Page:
|What does dynamically balanced mean? Is it like balancing a a car tire?
|(spin it and add/remove material until it's even?)
In my youth I ran an automotive machine shop where we did engine
balancing so maybe I can explain. There are two types of out of
balance forces that can be generated in rotating objects:
Stewart-Warner, the maker of my balancing equipment called these
"force" and "couple", although they are commonly called "static" and
"dynamic" respectively. Usually the term "dynamic balancing" is used
to indicate that the balancing was done while the object was rotating,
but depending on the object, this may or may not be anything more than
To explain this, I will use a pair of wheels from a bandsaw. Let's say
that our wheels are cast iron and 1" thick at the rim and hub. When
the manufacturer machined the castings, he bored the hole in the hub
slightly off-center and then machined the rim concentric with the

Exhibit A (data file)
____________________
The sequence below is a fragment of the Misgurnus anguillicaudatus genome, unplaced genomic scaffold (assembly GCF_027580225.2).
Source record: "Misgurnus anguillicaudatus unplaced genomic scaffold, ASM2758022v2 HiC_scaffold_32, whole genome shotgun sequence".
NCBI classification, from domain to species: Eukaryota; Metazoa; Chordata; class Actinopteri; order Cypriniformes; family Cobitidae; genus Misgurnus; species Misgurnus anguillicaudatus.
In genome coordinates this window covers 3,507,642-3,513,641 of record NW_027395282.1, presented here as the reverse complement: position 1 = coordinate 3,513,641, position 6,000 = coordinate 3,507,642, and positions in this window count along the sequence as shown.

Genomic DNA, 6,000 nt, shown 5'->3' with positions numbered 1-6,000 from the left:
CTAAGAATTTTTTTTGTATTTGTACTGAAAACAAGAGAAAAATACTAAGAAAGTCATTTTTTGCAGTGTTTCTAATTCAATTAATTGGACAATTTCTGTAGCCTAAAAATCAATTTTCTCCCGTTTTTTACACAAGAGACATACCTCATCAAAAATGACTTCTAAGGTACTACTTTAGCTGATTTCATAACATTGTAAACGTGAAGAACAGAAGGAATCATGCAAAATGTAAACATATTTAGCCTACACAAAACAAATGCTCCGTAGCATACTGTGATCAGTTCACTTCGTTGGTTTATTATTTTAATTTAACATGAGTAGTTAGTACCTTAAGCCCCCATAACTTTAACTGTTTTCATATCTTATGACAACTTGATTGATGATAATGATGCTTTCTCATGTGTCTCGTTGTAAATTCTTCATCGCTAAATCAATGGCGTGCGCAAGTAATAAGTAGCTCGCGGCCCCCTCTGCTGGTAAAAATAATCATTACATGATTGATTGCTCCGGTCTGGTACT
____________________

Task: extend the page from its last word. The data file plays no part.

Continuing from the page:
hole. If we measure the runout at the rim with a dial indicator,
everything looks fine; perfectly round and concentric. (From what
I've seen of woodworking machinery, this is not a hypothetical)
First let's use just one wheel and assume that it has a set screw for
locking it on the shaft We place the wheel on the middle of a
perfectly ground shaft of say 2 feet long and lock it down. We then
suspend this shaft horizontally on a set of totally frictionless
bearings located at the ends of the shaft. Since the "meat" of the
wheel is off-center, there is a spot on the wheel that is "heavier"
than anywhere else and that spot causes the shaft to rotate until the
heavy spot rests at the location closest to the center of the Earth.
There is a "force" proportional to the mass and its distance from the